Both sides must ratify new pact, after ‘quiet’ talks net two-year deal
UPDATED, 11:07 a.m.: Corrects detail on negotiation representation.
By Mike McGann, Editor, The Times
EAST MARLBOROUGH — The Unionville-Chadds Ford School District and its teachers union have reached tentative agreement Monday on a two-year contract, potentially avoiding a repeat of the contentious 2010-11 wrangling over the previous contract.
While neither side would divulge the details of the proposed pact, both sides agreed last month that they were about $700,000 per year apart, or a little over $2,000 per teacher, and the deal is expected to have come in somewhere in the middle between the teachers’ proposal and the district’s proposal.
However, comments from board member Keith Knauss during Monday night’s Budget Hearing, suggest that the salary increases could be at or above the Act 1 limit in the next two budget years — 2013-14 is set at 1.7% & 2014-15 is currently projected at 2.2%. It was unclear from comments Monday whether that figure represented just salary impact or the salary plus pension costs, which because of a shortfall in the state pension fund, the Public School Employees Retirement System (PSERS) is increasing its match requirement by more than 3% each year — a rate expected to be 16.9% of total salary for the 2013-14 school year.
Those numbers could change, pending proposed legislation — sponsored by State Rep. Chris Ross (R-158) — that would reduce the contribution levels, expected to be formally announced today in Harrisburg. Ross’ bill basically follows the outline of Gov. Tom Corbett’s proposal to move new teachers into a 401K-like retirement plan, cut some multipliers for existing teachers and reduce the rate of increase on state and district pension contributions.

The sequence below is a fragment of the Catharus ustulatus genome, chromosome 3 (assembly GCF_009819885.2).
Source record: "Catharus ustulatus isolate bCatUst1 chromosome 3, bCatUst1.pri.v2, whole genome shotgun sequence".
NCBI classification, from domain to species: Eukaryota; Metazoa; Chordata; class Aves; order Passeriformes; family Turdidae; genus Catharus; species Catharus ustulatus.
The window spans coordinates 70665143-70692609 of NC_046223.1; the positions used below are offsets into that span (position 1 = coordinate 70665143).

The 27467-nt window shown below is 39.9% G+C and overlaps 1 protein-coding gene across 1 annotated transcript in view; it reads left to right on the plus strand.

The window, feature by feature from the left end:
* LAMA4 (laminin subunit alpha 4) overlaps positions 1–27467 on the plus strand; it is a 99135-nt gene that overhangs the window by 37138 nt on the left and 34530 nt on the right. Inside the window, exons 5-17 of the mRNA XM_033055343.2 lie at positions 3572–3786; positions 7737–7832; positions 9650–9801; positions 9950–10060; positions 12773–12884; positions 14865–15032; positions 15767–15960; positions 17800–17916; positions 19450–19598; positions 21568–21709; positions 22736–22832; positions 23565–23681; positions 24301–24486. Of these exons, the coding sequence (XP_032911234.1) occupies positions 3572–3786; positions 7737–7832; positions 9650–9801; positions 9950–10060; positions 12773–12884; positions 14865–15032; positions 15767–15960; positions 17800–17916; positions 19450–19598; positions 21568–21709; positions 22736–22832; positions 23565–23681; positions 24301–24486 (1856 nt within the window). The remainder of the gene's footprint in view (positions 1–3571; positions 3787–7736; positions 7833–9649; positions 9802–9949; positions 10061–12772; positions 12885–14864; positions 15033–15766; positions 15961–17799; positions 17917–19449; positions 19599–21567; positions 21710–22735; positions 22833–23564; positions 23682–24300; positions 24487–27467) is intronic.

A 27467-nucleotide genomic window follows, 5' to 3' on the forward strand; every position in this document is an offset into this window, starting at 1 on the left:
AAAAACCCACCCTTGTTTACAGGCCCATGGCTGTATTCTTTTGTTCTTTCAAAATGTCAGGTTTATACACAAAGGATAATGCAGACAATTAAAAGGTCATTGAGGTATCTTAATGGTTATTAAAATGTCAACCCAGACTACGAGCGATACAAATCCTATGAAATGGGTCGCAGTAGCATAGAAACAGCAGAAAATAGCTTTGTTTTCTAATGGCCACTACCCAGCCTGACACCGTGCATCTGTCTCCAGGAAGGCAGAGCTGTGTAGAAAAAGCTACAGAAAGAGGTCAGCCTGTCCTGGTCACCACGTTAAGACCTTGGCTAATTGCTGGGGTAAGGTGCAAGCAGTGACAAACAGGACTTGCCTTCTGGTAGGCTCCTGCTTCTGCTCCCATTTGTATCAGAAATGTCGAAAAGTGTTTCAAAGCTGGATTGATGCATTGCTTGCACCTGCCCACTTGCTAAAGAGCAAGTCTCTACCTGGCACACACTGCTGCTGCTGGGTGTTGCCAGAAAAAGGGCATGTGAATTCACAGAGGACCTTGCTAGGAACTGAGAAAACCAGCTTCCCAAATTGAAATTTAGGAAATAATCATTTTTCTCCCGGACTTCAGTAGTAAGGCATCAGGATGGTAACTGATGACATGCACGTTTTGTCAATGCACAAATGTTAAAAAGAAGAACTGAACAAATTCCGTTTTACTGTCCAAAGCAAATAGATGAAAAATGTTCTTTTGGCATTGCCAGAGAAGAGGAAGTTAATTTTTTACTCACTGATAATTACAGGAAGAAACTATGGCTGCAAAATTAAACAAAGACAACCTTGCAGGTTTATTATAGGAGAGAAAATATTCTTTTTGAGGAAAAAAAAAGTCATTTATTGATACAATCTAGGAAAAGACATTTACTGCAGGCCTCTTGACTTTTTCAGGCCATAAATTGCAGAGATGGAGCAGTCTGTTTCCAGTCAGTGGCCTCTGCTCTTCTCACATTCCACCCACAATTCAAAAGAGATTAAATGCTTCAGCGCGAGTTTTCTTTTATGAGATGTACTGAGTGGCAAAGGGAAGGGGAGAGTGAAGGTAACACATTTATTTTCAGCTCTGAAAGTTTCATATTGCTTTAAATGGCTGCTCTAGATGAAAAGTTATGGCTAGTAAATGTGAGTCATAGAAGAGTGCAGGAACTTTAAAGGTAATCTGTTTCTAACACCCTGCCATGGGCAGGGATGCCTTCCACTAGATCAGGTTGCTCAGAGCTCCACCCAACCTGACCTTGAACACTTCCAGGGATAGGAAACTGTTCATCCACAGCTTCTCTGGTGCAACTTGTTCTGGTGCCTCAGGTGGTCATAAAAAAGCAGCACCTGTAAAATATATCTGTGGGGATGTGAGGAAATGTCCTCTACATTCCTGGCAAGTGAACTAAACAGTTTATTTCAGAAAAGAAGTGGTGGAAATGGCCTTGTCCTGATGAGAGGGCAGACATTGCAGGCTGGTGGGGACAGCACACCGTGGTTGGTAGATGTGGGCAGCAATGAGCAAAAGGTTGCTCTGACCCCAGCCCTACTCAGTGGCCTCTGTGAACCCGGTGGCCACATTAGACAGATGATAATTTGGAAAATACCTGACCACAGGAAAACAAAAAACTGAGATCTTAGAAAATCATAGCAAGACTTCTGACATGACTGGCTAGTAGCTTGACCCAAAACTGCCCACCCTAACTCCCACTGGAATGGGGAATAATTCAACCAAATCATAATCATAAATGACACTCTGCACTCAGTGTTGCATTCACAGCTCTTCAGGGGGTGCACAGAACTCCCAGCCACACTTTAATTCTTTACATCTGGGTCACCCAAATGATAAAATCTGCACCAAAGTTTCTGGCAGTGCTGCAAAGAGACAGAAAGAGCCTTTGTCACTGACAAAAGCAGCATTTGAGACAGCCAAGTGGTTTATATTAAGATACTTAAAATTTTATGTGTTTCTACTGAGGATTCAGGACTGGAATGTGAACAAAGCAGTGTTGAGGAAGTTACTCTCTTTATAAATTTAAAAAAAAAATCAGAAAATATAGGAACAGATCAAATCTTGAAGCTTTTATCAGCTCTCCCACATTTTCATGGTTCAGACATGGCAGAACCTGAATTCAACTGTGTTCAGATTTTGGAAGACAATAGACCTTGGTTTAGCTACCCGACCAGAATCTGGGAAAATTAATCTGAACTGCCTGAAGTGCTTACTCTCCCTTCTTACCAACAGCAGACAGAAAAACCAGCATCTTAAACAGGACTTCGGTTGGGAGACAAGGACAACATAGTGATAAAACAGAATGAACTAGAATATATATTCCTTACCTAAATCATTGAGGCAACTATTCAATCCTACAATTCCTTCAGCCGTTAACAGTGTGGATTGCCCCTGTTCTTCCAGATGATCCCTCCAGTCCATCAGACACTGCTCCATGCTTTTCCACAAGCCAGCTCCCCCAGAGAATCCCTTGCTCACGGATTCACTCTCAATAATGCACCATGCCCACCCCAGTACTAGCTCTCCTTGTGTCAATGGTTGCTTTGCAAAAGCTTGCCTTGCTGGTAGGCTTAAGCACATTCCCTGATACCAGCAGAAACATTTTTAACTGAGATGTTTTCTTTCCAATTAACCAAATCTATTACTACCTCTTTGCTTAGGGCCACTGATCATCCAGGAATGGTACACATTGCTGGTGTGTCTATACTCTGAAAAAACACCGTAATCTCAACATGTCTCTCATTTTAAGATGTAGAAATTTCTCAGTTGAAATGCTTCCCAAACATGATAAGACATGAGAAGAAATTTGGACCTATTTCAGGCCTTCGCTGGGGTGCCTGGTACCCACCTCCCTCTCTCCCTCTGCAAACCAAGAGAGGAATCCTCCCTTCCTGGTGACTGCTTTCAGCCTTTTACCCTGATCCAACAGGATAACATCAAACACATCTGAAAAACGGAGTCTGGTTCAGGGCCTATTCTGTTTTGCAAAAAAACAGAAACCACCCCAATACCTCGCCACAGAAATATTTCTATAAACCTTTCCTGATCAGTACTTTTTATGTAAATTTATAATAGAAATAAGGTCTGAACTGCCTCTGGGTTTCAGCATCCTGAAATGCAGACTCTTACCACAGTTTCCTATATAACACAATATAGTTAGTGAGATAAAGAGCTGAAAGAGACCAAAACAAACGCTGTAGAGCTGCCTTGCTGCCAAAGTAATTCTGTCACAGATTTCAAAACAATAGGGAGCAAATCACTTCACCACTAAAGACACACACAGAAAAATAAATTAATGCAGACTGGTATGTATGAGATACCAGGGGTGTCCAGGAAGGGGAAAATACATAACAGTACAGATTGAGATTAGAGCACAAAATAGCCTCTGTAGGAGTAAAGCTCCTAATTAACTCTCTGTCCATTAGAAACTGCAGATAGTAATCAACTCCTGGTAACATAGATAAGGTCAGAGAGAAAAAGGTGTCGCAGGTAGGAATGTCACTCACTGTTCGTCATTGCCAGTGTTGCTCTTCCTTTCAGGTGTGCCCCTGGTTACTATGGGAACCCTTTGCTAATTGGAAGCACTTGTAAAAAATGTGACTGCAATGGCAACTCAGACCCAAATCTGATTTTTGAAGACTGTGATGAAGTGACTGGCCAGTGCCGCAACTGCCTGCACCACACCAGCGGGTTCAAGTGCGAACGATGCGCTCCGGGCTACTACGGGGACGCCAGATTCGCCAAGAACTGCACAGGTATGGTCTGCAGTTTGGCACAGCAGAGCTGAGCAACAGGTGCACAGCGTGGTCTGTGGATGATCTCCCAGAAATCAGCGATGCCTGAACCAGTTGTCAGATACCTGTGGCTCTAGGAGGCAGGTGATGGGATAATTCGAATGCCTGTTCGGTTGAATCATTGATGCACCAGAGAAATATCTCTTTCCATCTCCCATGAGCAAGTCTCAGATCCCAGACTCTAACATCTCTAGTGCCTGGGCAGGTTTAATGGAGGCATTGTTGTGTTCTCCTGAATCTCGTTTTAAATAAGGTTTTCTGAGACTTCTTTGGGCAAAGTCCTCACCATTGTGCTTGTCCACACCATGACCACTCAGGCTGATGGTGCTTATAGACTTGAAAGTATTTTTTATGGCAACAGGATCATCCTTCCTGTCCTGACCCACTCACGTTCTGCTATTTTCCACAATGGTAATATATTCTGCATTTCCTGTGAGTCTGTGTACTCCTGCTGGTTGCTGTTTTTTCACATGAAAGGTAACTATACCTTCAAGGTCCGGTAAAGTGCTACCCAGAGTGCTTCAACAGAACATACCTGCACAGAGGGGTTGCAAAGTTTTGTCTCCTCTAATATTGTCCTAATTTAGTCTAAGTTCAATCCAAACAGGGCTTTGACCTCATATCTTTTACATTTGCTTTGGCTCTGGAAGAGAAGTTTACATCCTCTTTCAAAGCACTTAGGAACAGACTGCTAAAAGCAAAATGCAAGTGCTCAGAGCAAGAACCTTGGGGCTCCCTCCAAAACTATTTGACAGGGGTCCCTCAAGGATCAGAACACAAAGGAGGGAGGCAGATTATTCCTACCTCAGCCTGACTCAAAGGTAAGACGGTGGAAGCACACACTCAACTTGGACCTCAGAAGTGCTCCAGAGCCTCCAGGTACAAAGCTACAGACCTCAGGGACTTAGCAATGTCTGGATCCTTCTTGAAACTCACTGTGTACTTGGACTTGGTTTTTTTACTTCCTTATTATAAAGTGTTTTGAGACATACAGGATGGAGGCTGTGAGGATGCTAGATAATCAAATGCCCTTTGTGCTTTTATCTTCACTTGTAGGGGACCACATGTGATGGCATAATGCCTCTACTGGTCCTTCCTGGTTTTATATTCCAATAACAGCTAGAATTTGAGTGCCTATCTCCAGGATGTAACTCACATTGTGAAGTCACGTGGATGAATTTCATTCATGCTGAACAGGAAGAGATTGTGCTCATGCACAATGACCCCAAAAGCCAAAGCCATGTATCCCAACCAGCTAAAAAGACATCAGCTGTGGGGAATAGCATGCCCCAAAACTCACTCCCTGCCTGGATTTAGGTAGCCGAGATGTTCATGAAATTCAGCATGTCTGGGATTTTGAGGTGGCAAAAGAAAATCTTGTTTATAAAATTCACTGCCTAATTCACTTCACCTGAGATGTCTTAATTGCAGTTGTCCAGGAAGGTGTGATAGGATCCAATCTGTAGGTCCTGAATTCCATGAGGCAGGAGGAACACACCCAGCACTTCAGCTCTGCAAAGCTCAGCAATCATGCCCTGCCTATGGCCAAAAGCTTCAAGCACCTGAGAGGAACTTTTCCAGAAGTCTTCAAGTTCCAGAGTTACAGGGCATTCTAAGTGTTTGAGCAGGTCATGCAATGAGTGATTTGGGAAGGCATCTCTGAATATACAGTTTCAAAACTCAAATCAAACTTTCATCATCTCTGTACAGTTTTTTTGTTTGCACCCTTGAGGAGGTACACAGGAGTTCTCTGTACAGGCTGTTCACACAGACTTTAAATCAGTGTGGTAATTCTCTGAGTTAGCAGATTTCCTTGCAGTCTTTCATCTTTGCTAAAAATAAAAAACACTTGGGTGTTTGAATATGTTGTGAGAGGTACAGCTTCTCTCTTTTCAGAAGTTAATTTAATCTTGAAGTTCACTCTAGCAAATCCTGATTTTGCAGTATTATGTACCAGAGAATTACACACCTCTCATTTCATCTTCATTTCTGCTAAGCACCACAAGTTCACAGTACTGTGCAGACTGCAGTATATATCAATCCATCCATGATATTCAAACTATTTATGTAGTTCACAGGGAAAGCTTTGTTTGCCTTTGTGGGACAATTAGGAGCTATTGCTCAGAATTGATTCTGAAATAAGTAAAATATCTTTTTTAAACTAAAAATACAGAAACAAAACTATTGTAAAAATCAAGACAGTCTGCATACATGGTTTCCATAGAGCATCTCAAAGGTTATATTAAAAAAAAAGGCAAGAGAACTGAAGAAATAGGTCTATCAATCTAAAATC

Both the Board of Education and the rank-and-file of the teachers union, the Unionville-Chadds Ford Education Association (UCFEA), will have to ratify the deal, a process that will likely take some weeks to complete, but could be done before the current contract is set to expire on June 30. The details of the agreement likely won’t be released until presented to the rank-and-file of the union, expected at some point this week.
Victor Dupuis, who led the negotiating committee for the board, said that the details of the new pact would be made available to the public for at least a week before the board voted to ratify the deal.
Pat Clark, president of the UCFEA, said he could not divulge any details on the agreement, but said he hoped that the union would be able to ratify the deal by May 20. The board, based on informal discussions, would appear to also have a majority in support of the deal, and could vote on it at the board meeting that evening.
Representatives from both sides praised the “quiet” process used this time to hammer out a deal, where only board members or administrators negotiated with representatives of the local union. The district did not bring in outside negotiators, as happened during the last cycle of talks. Ruthann Waldie, from the Pennsylvania State Education Association, did join the UCFEA representatives in the talks.